Academic journal article Journal of International Business Research

Multiple Intelligence in the Economics Classroom

Academic journal article Journal of International Business Research

Multiple Intelligence in the Economics Classroom

Article excerpt

INTRODUCTION

There is a common euphemism in the United States, "Great minds think alike." While it is a funny saying, research proves that people actually do not think alike. As educators, when we reflect on this fact we find that perhaps the most common form of teaching (i.e. lecture) may not necessarily be the most effective. This problem stems from the different ways that individuals' minds work.

Researchers have been trying to nail down the properties of intelligence for decades. Over the years advances have been made, from identifying ways to test intelligence to recognizing the different types of intelligence that people possess. One researcher, Howard Gardner, demonstrated that there are, in fact, ten different ways that people think. He refers to these different mindsets as intelligences. When Gardner developed his theory he did not have any intention of it being used for educational purposes. However, the application of the Multiple Intelligence Theory in the classroom can make a huge difference in the ways subjects are taught, and subsequently how effectively students learn the material. If educators use Gardner's theory, they could potentially reach a broader audience of students and increase students' understanding of the subject matter--especially economics.

This paper proposes ways in which educators can apply Gardner's theory of Multiple Intelligences to the teaching of basic theories of economics. I am choosing to concentrate on the theories of Gardner because his theory seems to cover the spectrum in terms of all the different areas in which different people can excel. My contribution is to take the theories of differentiated learning styles and apply them to the teaching of economics. First, I will present a literature review of intelligence theories, including the theory of Howard Gardner. Gardner's theory will then be compared to other theories and its educational uses will be explored. Finally, this paper will apply Gardner's theory to the teaching of economics with examples of alternative teaching strategies.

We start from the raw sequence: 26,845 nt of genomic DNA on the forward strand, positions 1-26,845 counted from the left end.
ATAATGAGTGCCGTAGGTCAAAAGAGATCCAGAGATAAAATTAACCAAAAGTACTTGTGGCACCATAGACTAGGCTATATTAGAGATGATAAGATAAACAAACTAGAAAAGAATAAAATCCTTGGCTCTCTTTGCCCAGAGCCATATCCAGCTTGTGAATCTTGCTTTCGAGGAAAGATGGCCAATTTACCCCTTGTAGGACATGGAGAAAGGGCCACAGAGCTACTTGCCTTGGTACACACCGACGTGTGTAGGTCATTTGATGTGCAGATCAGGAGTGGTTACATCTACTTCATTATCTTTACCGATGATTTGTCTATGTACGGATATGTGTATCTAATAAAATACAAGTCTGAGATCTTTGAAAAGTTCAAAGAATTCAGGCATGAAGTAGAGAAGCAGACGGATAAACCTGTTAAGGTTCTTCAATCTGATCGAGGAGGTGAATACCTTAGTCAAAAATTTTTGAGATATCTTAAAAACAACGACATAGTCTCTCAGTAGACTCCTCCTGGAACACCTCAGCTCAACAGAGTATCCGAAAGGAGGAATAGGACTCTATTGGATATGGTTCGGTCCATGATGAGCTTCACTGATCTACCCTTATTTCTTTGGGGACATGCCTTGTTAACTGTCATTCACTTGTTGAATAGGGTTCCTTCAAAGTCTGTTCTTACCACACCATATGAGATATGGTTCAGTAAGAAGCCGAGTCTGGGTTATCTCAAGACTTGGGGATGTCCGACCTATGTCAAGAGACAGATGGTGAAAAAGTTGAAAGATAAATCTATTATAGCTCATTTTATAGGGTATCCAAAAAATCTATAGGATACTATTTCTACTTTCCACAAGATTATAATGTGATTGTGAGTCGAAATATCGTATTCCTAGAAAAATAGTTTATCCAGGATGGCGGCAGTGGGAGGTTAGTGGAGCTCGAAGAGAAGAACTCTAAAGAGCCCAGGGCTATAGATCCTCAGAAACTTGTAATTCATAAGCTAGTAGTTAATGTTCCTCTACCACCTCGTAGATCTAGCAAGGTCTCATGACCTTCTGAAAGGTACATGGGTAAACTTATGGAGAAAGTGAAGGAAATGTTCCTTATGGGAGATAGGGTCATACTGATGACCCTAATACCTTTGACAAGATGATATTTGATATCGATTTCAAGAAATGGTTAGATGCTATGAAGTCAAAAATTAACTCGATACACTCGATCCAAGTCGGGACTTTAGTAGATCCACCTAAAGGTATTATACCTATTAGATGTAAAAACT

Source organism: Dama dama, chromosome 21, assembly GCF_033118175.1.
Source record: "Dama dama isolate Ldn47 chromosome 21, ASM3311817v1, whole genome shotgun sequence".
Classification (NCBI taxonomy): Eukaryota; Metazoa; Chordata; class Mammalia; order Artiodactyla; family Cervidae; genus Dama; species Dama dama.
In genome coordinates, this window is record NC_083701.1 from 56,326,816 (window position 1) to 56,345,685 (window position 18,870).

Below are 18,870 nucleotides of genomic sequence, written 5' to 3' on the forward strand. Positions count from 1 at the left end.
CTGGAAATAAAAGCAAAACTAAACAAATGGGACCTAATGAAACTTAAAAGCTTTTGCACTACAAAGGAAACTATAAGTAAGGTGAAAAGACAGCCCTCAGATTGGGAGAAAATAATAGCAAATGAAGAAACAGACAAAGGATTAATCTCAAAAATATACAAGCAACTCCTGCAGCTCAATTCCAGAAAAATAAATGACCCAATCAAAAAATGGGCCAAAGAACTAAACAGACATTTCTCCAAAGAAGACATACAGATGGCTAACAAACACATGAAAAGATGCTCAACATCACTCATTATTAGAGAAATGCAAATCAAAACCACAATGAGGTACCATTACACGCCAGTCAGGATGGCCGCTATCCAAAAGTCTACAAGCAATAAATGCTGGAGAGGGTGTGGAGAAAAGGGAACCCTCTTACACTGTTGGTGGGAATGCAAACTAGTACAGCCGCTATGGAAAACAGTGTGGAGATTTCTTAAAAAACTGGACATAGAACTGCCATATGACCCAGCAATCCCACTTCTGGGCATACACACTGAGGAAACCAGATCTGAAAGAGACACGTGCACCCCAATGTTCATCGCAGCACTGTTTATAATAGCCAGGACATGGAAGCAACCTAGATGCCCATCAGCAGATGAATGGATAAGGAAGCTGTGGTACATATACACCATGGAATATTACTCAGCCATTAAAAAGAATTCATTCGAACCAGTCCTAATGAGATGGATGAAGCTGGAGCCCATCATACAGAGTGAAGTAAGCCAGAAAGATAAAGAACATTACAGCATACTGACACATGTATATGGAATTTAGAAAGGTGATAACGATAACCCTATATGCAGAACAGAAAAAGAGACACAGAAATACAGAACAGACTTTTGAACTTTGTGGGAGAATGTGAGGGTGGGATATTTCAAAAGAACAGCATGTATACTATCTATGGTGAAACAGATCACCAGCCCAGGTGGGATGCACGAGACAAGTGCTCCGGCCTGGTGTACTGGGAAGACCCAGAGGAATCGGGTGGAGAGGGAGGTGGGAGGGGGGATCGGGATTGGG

INTELLIGENCE RESEARCH

Sternberg studied intelligence during the last portion of the Twentieth Century. He created a theory called the Triarchic Theory of Intelligence. He detailed his theory in, Beyond IQ: A Triarchic Theory of Intelligence (Sternberg, 1985). Sternberg's theory was based upon the idea that there were three main levels of intelligence. These intelligences were based on the different ways individuals relate to the world around them, and include an individual's relationship to the external world, the internal world, and experience (Sternberg, 1985).

David A. Kolb and Mark K. Smith both attempted to define intelligence in terms of different learners. They maintain that there are four main types of learners: Assimilators, Accommodators, Divergers, and Convergers. These researchers compiled their theories into a paper called, "David A. Kolb on Experimental Learning" (Smith, 2001). These different types of learners have different characteristics in terms of their abilities, and thus have different ways in which they learn best. An Assimilator is a person who is strong in inductive reasoning and is highly interested in abstract concepts. An Accommadator is a person who solves problems intuitively, is known to take risks, and thinks quickly on his/her feet. Accommodators are doers. Convergers are very practical, unemotional people. They have narrow interests and focus mostly on specific problems. Divergers are rather imaginative people who are interested in others. They are known to have high interests in other cultures and the ability to see things from someone else's perspective (Smith, 2001).

There are also researchers who focus solely on a person's emotional intelligence. Emotional intelligence refers to a person's ability to read, adjust and deal with their own emotions and others' emotions. Some of the top researchers in this area of intelligence include Daniel Goldman, Peter Salovey, and John Mayer. …

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